The initiative to improve and greatly enhance the safety of Highway 9 north of Kremmling reaches a major decision point next Tuesday, June 25, when the Grand County Commissioners decide what financial commitment they will make to the project.
When the commissioners made the decision to submit the pre-application, they met with the Citizens For A Safe Highway 9 committee to talk about a fundraising strategy. For this particular Colorado Department of Transportation (CDOT) program, local governments are required to provide 20 percent of the funding for the total cost of the project. The committee had secured a $4 million match contribution for the project from Paul Jones, owner of Blue Valley Ranch. Since that meeting late in April, the committee has been meeting with local entities and stakeholders in an effort to secure letters of support and financial pledges.
The response has been nothing short of heart-warming. An additional $1 million has been pledged to the project to this date and the money continues to come through the door. Public entities have stepped to the plate with decisions that were difficult. At this point, the majority of the money has been pledged by private sources. The show of support has been incredible. Certainly, the committee has worked hard to publicize the effort through mailings, posters and personal contacts. However, many of the letters of support and pledges were not solicited. They are from people who believe in the project. They are from people who have driven that stretch of road and recognize the perilous conditions. They are from people who believe these improvements will save lives and will bring a positive economic impact to this region of the state.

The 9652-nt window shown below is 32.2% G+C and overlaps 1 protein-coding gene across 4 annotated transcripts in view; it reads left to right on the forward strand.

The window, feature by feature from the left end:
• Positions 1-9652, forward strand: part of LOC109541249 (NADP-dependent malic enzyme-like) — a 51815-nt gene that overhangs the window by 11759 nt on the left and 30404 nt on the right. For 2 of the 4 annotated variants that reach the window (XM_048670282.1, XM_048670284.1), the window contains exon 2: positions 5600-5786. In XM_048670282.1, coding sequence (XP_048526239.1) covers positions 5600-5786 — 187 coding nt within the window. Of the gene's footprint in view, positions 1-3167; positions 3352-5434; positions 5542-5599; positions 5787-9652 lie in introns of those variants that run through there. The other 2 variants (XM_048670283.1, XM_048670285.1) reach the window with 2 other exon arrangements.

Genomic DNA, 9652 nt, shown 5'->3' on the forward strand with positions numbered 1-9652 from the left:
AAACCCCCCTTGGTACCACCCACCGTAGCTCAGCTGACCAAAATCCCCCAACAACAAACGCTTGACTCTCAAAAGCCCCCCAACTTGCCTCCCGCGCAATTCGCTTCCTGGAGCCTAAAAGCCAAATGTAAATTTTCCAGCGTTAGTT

Earlier this month, Grand County was invited to submit a final application. The next step will be to provide the funding plan on July 1. That plan needs to outline the plan for providing the 20 percent match for the project. If the funding is secured, the project will be placed into the next round of competition, with the final decision to be made by the Colorado Highway Commission in September of this year. Only the projects that have secured that 20 percent match will be considered.
Grand County will be competing against projects for which that match has already been pledged. In some of those instances, county commissioners have made the decision that the money will be coming from county funds. This matching program by CDOT is a new program and is only scheduled to last for the next few years. If this type of funding formula becomes the norm, public entities will be faced with playing the highway improvement game under a new paradigm, or set of guidelines. It will be interesting to see where that road leads. These partnerships of public entities and private funding may be the wave of the future.
The Highway 9 project has been a rewarding experience. It has been met with nearly unanimous support and there have been some astounding pledges made from people who want to see that fruit will be borne from the labor of so many hands. Grand County has provided leadership in putting this initiative in motion. Many have stepped forward to join in that partnership. In fact, that grassroots support is a distinguishing characteristic of this project. It is one of the key factors that sets the Highway 9 project apart as a unique and attractive highway construction project in Colorado.